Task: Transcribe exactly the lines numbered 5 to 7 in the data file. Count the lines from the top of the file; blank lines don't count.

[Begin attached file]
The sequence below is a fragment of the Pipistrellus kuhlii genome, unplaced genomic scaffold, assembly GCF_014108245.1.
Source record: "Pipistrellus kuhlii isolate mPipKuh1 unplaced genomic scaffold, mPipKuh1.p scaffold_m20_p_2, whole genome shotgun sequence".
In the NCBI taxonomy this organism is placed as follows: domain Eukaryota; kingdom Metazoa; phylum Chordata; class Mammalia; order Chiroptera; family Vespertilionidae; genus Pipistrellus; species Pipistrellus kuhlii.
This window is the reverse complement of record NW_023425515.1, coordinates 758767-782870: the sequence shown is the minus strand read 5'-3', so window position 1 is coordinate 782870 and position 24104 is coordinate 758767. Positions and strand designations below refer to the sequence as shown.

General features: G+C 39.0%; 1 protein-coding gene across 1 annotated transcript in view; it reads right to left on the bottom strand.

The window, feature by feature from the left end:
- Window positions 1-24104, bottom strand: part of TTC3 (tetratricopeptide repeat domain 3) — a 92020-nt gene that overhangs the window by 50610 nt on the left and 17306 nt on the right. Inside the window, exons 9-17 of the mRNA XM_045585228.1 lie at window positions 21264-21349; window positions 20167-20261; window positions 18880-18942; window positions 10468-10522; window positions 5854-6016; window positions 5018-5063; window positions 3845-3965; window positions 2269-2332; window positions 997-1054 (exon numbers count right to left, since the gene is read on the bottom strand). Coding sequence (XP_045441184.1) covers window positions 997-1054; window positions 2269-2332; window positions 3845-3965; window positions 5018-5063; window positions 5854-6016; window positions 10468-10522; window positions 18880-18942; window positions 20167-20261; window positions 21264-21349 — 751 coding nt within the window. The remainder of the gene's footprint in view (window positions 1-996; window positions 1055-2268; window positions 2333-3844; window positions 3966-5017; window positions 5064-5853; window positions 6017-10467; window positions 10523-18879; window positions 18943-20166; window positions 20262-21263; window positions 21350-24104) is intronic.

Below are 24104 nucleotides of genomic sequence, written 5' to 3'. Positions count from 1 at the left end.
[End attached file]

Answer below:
General features: G+C 39.0%; 1 protein-coding gene across 1 annotated transcript in view; it reads right to left on the bottom strand.

The window, feature by feature from the left end:
- Window positions 1-24104, bottom strand: part of TTC3 (tetratricopeptide repeat domain 3) — a 92020-nt gene that overhangs the window by 50610 nt on the left and 17306 nt on the right. Inside the window, exons 9-17 of the mRNA XM_045585228.1 lie at window positions 21264-21349; window positions 20167-20261; window positions 18880-18942; window positions 10468-10522; window positions 5854-6016; window positions 5018-5063; window positions 3845-3965; window positions 2269-2332; window positions 997-1054 (exon numbers count right to left, since the gene is read on the bottom strand). Coding sequence (XP_045441184.1) covers window positions 997-1054; window positions 2269-2332; window positions 3845-3965; window positions 5018-5063; window positions 5854-6016; window positions 10468-10522; window positions 18880-18942; window positions 20167-20261; window positions 21264-21349 — 751 coding nt within the window. The remainder of the gene's footprint in view (window positions 1-996; window positions 1055-2268; window positions 2333-3844; window positions 3966-5017; window positions 5064-5853; window positions 6017-10467; window positions 10523-18879; window positions 18943-20166; window positions 20262-21263; window positions 21350-24104) is intronic.